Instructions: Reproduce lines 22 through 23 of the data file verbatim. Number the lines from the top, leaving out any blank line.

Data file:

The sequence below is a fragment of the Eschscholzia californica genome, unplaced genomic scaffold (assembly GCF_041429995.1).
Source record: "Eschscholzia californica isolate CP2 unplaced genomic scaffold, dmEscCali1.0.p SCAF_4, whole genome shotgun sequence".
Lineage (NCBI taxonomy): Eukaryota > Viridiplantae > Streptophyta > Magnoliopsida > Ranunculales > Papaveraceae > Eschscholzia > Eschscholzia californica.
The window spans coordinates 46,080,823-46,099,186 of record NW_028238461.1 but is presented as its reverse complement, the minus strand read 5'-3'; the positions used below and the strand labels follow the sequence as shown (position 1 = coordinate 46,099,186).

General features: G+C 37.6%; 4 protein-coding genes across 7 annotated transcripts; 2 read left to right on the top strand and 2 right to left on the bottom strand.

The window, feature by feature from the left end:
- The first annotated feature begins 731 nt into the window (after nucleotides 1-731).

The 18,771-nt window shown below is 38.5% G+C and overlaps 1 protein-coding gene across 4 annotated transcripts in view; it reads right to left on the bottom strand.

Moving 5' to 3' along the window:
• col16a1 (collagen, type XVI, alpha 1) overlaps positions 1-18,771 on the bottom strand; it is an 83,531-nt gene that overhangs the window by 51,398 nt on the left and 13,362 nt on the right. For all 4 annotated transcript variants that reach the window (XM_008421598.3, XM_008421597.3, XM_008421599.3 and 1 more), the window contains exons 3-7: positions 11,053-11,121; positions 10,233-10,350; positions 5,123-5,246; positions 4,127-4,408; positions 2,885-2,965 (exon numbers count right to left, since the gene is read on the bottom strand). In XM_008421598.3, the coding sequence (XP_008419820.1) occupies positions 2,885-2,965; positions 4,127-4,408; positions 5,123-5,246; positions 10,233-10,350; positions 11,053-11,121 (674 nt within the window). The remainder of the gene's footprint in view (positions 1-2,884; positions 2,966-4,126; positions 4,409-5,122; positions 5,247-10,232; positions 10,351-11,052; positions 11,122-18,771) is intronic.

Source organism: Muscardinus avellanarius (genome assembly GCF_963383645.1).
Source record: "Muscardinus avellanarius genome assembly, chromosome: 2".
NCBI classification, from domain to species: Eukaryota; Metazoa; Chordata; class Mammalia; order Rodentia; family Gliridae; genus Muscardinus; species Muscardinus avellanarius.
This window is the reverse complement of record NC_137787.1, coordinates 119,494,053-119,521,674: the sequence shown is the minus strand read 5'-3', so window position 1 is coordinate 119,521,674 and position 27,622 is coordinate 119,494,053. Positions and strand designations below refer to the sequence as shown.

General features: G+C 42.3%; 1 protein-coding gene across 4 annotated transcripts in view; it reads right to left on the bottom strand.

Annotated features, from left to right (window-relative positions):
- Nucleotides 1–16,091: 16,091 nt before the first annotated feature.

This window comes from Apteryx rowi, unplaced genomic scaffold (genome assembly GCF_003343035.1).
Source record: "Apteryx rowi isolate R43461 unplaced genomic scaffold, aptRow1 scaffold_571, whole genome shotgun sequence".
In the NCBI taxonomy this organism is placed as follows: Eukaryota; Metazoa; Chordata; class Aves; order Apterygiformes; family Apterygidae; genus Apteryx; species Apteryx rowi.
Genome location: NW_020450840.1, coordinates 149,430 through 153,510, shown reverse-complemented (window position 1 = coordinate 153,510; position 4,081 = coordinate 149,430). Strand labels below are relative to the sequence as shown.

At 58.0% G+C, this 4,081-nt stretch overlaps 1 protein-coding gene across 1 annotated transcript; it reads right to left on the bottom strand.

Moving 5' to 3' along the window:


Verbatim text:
At 58.0% G+C, this 4,081-nt stretch overlaps 1 protein-coding gene across 1 annotated transcript; it reads right to left on the bottom strand.

Moving 5' to 3' along the window: